She must also defend against raiders, dressed as Illyrians (I think from what is now Italy, if I remember my ancient geography correctly), but behaving more like Greeks. Secretly she gathers a fighting force of women, taught by a Scythian female warrior.

Narrated by Hera, Queen of the gods, goddess of women and childbirth, constantly at odds with her sprawling and complicated family, fascinated by Penelope, determined to whisper in a few ears and aid this human woman, wife to Athena’s favoured hero, to give her wisdom and support as she steers her court through the long years of Odysseus’ absence and the constant, irritating presence of the infamous suitors, who by Greek rules of hospitality must be catered for every day and night.

A clever, beguiling and intelligent retelling of one of the oldest pieces of Western literature, breathing new life into a far more complex woman than that old myth would have you believe.

Thank you to Orbit and Nazia for my finished copy of this beautiful book.

books, reviews

Book Review: Bookish and the Beast – Ashley Poston

I was kindly sent this by a very nice PR person but as always all opinions are my own.

A tale as old as time is made new in Ashley Poston’s fresh, geeky retelling of Beauty and the Beast.

Rosie Thorne is feeling stuck—on her college application essays, in her small town, and on that mysterious General Sond cosplayer she met at ExcelsiCon. Most of all, she’s stuck in her grief over her mother’s death. Her only solace was her late mother’s library of rare Starfield novels, but even that disappeared when they sold it to pay off hospital bills.

On the other hand, Vance Reigns has been Hollywood royalty for as long as he can remember—with all the privilege and scrutiny that entails. When a tabloid scandal catches up to him, he’s forced to hide out somewhere the paparazzi would never expect to find him: Small Town USA. At least there’s a library in the house. Too bad he doesn’t read.

When Rosie and Vance’s paths collide and a rare book is accidentally destroyed, Rosie finds herself working to repay the debt. And while most Starfield superfans would jump at the chance to work in close proximity to the Vance Reigns, Rosie has discovered something about Vance: he’s a jerk, and she can’t stand him. The feeling is mutual.

But as Vance and Rosie begrudgingly get to know each other, their careful masks come off—and they may just find that there’s more risk in shutting each other out than in opening their hearts.

My thoughts:

I haven’t read the other two books in the Once Upon a Con series yet, but I will, because I am a fairy tale and folklore nerd.

When I wrote my MA dissertation it was about Neil Gaiman’s use of mythic tropes, fairy tales and folkloric elements – his Norse Mythology book didn’t exist yet, so I focused on American Gods, Anansi Boys and of course the epic Sandman series.

I own dozens of books of fairy tales, about fairy tales (like heavy academic ones) and collect retellings. My favourite is Kissing the Witch by Emma Donaghue, which is very excellent.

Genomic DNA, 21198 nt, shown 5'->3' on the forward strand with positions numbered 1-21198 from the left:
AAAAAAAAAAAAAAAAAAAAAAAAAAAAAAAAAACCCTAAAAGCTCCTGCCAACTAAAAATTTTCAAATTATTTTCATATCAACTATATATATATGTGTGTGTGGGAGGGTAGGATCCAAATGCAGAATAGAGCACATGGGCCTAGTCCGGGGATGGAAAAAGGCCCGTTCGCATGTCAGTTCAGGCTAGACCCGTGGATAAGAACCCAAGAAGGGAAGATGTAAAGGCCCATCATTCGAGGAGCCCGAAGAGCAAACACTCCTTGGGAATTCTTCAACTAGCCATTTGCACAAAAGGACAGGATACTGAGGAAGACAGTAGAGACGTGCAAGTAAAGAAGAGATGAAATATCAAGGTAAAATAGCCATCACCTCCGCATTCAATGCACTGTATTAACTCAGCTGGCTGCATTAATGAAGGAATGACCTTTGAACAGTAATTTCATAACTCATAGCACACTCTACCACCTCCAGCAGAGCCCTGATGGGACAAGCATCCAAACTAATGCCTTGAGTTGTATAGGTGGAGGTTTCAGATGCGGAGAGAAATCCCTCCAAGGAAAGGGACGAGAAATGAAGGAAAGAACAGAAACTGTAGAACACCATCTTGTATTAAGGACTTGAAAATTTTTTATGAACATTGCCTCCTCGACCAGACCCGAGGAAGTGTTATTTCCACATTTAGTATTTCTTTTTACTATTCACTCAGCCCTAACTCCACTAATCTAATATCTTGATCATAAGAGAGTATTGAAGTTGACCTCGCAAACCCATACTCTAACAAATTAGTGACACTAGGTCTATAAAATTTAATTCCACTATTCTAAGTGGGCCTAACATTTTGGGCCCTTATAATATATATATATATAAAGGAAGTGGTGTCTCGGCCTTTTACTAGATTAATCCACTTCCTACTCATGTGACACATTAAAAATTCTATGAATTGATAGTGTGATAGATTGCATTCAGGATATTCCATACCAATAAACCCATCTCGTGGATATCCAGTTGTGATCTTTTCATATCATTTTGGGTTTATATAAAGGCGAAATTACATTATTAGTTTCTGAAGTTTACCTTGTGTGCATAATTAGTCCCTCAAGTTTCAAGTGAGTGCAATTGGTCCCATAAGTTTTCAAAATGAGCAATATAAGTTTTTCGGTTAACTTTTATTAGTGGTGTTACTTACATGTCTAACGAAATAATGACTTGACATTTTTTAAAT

On to this book – there are a fair few YA retellings of Beauty & the Beast knocking about, I liked Of Curses & Kisses by Sandhya Menon last year, and I had my fingers crossed this one would be fun too.

And it is. So much fun, and silly, and thoughtful and sweet. Rosie and her friends (and Space Dad) are delightful, Vance and Elias are the Odd Couple of our times and the dog, look, I love animals, even fictional ones, and Sansa the dog is a cutie (although I kept picturing Nicole Cliffe’s Sansa who is a husky not an Alsatian).

I really loved how nerdy and genuine the characters are, and yay for Quinn living their life and running for Homecoming Overlord. Brilliant subplot.

Basically this was a joyful, fun, whimsical read and you should all go buy a copy.

Me, I’m off to read Geekerella and The Princess and the Fangirl.

books, reviews

Book Review: Cursed – Edited by Marie O’Regan & Paul Kane

ALL THE BETTER TO READ YOU WITH
It’s a prick of blood, the bite of an apple, the evil eye, a wedding ring or a pair of red shoes. Curses come in all shapes and sizes, and they can happen to anyone, not just those of us with unpopular stepparents…
Here you’ll find unique twists on curses, from fairy tale classics to brand-new hexes of the modern world – expect new monsters and mythologies as well as twists on well-loved fables. Stories to shock and stories of warning, stories of monsters and stories of magic.
TWENTY TIMELESS FOLKTALES, NEW AND OLD
NEIL GAIMAN
JANE YOLEN
KAREN JOY FOWLER
M.R. CAREY
CHRISTINA HENRY
CHRISTOPHER GOLDEN
TIM LEBBON
MICHAEL MARSHALL SMITH
CHARLIE JANE ANDERS
JEN WILLIAMS
CATRIONA WARD
JAMES BROGDEN
MAURA McHUGH
ANGELA SLATTER
LILLITH SAINTCROW
CHRISTOPHER FOWLER
ALISON LITTLEWOOD
MARGO LANAGAN

My thoughts:

I am always available for new takes on fairy tales and folklore, so this collection was a treat. A mix of poems, short stories and vignettes focusing on the role of curses in classic fairy tales, twisting them into new creatures.

A host of established and critically acclaimed authors offer up their takes on being cursed.

I was kindly sent a copy of this book with no obligation to review.